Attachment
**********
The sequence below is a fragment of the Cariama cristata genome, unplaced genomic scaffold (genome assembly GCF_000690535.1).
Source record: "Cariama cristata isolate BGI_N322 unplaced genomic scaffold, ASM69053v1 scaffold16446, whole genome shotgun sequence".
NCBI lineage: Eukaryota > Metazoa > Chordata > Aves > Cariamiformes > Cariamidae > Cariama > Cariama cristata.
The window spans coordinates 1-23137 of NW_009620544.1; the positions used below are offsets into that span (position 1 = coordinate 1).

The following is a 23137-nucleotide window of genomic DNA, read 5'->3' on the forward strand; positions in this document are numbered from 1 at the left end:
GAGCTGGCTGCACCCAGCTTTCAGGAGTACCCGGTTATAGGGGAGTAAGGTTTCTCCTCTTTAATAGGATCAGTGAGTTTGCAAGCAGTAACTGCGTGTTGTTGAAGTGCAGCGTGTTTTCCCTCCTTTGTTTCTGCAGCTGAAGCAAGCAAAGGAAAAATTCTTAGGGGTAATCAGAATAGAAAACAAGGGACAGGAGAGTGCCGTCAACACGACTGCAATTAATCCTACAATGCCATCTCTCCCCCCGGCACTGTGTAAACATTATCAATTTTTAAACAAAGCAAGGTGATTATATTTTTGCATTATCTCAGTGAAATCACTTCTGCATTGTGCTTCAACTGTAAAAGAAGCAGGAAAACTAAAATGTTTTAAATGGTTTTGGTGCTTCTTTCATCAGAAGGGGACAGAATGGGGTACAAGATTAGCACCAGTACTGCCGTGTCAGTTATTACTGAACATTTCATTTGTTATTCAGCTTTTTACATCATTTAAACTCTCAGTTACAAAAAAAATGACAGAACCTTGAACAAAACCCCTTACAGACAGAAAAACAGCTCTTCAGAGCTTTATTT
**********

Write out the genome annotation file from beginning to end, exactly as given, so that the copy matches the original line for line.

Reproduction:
The sequence below is a fragment of the Cariama cristata genome, unplaced genomic scaffold (genome assembly GCF_000690535.1).
Source record: "Cariama cristata isolate BGI_N322 unplaced genomic scaffold, ASM69053v1 scaffold16446, whole genome shotgun sequence".
NCBI lineage: Eukaryota > Metazoa > Chordata > Aves > Cariamiformes > Cariamidae > Cariama > Cariama cristata.
The window spans coordinates 1-23137 of NW_009620544.1; the positions used below are offsets into that span (position 1 = coordinate 1).

The following is a 23137-nucleotide window of genomic DNA, read 5'->3' on the forward strand; positions in this document are numbered from 1 at the left end:
GAGCTGGCTGCACCCAGCTTTCAGGAGTACCCGGTTATAGGGGAGTAAGGTTTCTCCTCTTTAATAGGATCAGTGAGTTTGCAAGCAGTAACTGCGTGTTGTTGAAGTGCAGCGTGTTTTCCCTCCTTTGTTTCTGCAGCTGAAGCAAGCAAAGGAAAAATTCTTAGGGGTAATCAGAATAGAAAACAAGGGACAGGAGAGTGCCGTCAACACGACTGCAATTAATCCTACAATGCCATCTCTCCCCCCGGCACTGTGTAAACATTATCAATTTTTAAACAAAGCAAGGTGATTATATTTTTGCATTATCTCAGTGAAATCACTTCTGCATTGTGCTTCAACTGTAAAAGAAGCAGGAAAACTAAAATGTTTTAAATGGTTTTGGTGCTTCTTTCATCAGAAGGGGACAGAATGGGGTACAAGATTAGCACCAGTACTGCCGTGTCAGTTATTACTGAACATTTCATTTGTTATTCAGCTTTTTACATCATTTAAACTCTCAGTTACAAAAAAAATGACAGAACCTTGAACAAAACCCCTTACAGACAGAAAAACAGCTCTTCAGAGCTTTATTT